For this week's text of terror, we look from one end of the Bible to the other: the command in Genesis to "subdue" the Earth, and the idea that at the end of time, the whole Creation will be destroyed. Looking at the Industrial Revolution in light of these texts, we see one way that people have legitimized the wanton destruction of the environment—and harming people in the process.
This week, we were blessed to hear from Rev. Sarah Casey. She continued our series of wrestling with some of the hardest texts in the Bible and trying to figure out what to do with them. She takes up the topic of women, examining how the New Testament has been used to keep women out of ministry and leadership roles in the church.
Continuing our series about Biblical texts that have been used to cause great harm, we take up the poor this week. More than any one text, what has been harmful has been the way that we interpret the whole Bible in the first place. Allegorical readings shift the focus from the real material conditions of the poor to a spiritualized realm that ignores these problems.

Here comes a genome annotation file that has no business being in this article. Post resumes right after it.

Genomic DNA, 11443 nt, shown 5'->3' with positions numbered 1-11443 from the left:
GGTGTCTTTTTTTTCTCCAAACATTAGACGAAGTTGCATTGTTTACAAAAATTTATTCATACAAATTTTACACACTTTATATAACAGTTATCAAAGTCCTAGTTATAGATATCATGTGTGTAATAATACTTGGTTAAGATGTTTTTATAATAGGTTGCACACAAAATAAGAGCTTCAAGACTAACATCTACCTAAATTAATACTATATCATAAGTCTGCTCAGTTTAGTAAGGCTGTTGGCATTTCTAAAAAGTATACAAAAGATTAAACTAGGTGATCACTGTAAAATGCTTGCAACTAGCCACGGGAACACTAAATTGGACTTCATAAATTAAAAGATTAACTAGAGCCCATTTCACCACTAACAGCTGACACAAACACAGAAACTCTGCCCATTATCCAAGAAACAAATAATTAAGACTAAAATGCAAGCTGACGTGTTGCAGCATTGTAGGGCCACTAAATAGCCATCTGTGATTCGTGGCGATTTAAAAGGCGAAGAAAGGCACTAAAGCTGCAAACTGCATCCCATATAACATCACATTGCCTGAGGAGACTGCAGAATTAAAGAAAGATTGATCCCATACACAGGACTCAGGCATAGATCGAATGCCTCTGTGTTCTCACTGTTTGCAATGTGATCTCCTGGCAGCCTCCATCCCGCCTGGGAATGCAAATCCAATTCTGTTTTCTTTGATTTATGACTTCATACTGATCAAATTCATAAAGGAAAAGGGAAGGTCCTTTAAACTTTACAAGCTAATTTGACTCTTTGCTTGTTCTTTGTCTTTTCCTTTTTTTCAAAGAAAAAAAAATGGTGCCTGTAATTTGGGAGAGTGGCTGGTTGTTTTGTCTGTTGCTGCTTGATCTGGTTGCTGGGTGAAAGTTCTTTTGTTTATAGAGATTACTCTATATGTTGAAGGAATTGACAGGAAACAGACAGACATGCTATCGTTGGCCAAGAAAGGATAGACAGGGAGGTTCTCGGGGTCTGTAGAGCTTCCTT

During the Lenten season, we are taking each week a text that has been used to cause great harm, examine its use without trying to excuse it, and then figuring out how to move forward from there. This week, we take on the legacy of slavery and how Christianity has been used to justify it.
This week, we begin our Lenten sermon series. Each week, we are taking up a Biblical text that has been used to brutalize a group. We unflinchingly look at it and how it has been used—not trying to sugarcoat it or make it easier to handle—and then try to figure out how to move forward from there. This week, we discuss Native Americans and the genocidal legacy of the Conquest of Canaan.